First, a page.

Andrew Jervis, Co-Founder of ClickMechanic, said: “Tyres and brakes control the movement of the car and so can easily cause a collision if they’re not in proper working condition. Being the top two occurring vehicle defects in 2016 emphasises that some UK drivers are not servicing their car regularly, or conducting simple checks, such as measuring the air pressure in the tyres. All drivers should follow their manufacturer’s recommended schedule and ensure that any anomalies are assessed by a professional as soon as possible. Doing so severely reduces the likelihood of these defects and keeps both yourself and other drivers safe on the road.”

The Ultimate Guide To Car Fluids

The Ultimate Guide To Car FluidsLike us, cars need to stay hydrated, however, it isn’t just water that they need. Cars have been getting more efficient and reliable, but they still need some maintenance. Fluids play a massive role in keeping your car running smoothly, from the brakes to the engine. Make sure to top them up to keep your vehicle in top shape. There is a number of fluids to check, for example:

  • Engine coolant
  • Engine oil
  • Power steering fluid
  • Brake fluid
  • Transmission fluid
  • Washer fluid

Popping the bonnet and checking the fluids can help to keep your vehicle running well and at a lower risk of breaking down.

Let’s go through the fluids, how to check them, and how to top them up:

Engine Coolant

Coolant keeps your engine cool, which is important for efficiency, emissions, and most importantly to reduce wear and tear within your engine. Protecting the engine from overheating means you won’t be stuck with a nasty repair bill.

You should only have to check this fluid regularly, preferably every month, although this can be sooner because of a leak. You may also want to check the coolant during the summer, where leaks can be exacerbated by the overworked cooling system.

Warning: Never check your coolant while the engine is hot. You risk personal injury.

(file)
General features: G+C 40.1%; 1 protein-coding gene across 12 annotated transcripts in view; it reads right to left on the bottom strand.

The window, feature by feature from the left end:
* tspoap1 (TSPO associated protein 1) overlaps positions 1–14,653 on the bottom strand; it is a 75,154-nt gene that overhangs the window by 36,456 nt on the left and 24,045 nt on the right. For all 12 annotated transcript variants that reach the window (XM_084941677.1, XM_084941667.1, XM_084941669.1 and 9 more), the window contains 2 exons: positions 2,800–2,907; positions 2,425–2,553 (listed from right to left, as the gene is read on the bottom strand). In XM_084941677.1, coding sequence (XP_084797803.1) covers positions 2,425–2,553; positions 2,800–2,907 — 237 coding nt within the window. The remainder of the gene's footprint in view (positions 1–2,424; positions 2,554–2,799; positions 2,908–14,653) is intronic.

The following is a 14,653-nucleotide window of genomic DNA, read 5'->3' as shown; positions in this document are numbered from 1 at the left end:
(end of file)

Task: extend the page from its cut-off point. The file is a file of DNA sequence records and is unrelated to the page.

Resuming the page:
Under the bonnet, you should see a clear, or opaque container. It should have a min and max reading on the side, with the level of the liquid visible. If below the min line you will need to fill it to the max line, with a mix of water and coolant. If there is no container then you need to open the radiator cap to see if the coolant reaches the top.

Make sure any coolant you use is approved for your vehicle, and when opening the radiator, leave for a minute to release any trapped air bubbles.

To fill up on coolant, you have to unscrew the reservoir, and for most cars pour in a 50:50 mixture of water and coolant. The mixture does differ across car models so make sure to always check your car’s service manual. If you only have water to hand then this will work for a few miles but you should urgently seek out a nearby garage who will top you up with coolant.

Low levels of coolant may mean there is a leak in the system, which you can find by checking around a cool engine to find wet patches.

Engine oil

The parts in your car’s engine rotate and move up and down several times a second. This requires a lot of pumps, cylinders and other moving parts. All these moving parts rub together. Oil helps protect the system from wear and tear, while also making the parts work better, by lubricating joints and friction points.

You should be checking the system once every month or so, since the check is relatively quick. This helps avoid any issues with leaking oil or dirty oil.

Advisory: Run the car for 5 minutes or around the block so oil flows through the system first.
Check your owner’s manual to find the dipstick. Pull the dipstick out and wipe it down with a towel or rag. Reinsert it, then pull it out to check the level of oil in the tank. The dipstick should display a normal range of oil.

If the oil is below the range, then fill the oil tank with an oil designed to work with your vehicle. Make sure not to overfill the system as this will mean more leaks.

Low levels of oil could indicate a leak in the system, but dirty oil may mean components are starting to wear down. The oil should be yellow, or amber. Brown or dark oil may mean you need an oil filter replacement.

Power steering fluid

Turning an older car was a very heavy and exhausting task, as your arm muscles were responsible for a large part of turning the wheels on the ground. Modern cars have power-assisted steering, to make the steering of the car much easier by making it lighter. Power steering makes turning easy at any speed, using hydraulic fluids to make the wheels turn.